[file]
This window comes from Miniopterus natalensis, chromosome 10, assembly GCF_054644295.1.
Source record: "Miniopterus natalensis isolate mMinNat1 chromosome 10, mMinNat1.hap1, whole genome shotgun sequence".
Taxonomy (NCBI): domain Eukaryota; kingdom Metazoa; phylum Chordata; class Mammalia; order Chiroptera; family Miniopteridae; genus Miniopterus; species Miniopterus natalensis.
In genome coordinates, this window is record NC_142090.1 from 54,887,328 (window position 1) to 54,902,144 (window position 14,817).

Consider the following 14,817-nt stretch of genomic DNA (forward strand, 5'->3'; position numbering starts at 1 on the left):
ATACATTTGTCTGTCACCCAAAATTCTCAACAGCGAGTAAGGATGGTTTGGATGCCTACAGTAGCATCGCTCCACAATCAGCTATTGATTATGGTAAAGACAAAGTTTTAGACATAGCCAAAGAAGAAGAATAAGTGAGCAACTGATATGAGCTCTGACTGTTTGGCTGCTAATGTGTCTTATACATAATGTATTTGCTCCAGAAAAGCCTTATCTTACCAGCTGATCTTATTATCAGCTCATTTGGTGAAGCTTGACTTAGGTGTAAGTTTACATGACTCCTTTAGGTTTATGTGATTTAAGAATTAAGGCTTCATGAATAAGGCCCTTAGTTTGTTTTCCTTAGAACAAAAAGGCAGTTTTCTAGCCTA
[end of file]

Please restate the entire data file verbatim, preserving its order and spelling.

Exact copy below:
This window comes from Miniopterus natalensis, chromosome 10, assembly GCF_054644295.1.
Source record: "Miniopterus natalensis isolate mMinNat1 chromosome 10, mMinNat1.hap1, whole genome shotgun sequence".
Taxonomy (NCBI): domain Eukaryota; kingdom Metazoa; phylum Chordata; class Mammalia; order Chiroptera; family Miniopteridae; genus Miniopterus; species Miniopterus natalensis.
In genome coordinates, this window is record NC_142090.1 from 54,887,328 (window position 1) to 54,902,144 (window position 14,817).

Consider the following 14,817-nt stretch of genomic DNA (forward strand, 5'->3'; position numbering starts at 1 on the left):
ATACATTTGTCTGTCACCCAAAATTCTCAACAGCGAGTAAGGATGGTTTGGATGCCTACAGTAGCATCGCTCCACAATCAGCTATTGATTATGGTAAAGACAAAGTTTTAGACATAGCCAAAGAAGAAGAATAAGTGAGCAACTGATATGAGCTCTGACTGTTTGGCTGCTAATGTGTCTTATACATAATGTATTTGCTCCAGAAAAGCCTTATCTTACCAGCTGATCTTATTATCAGCTCATTTGGTGAAGCTTGACTTAGGTGTAAGTTTACATGACTCCTTTAGGTTTATGTGATTTAAGAATTAAGGCTTCATGAATAAGGCCCTTAGTTTGTTTTCCTTAGAACAAAAAGGCAGTTTTCTAGCCTA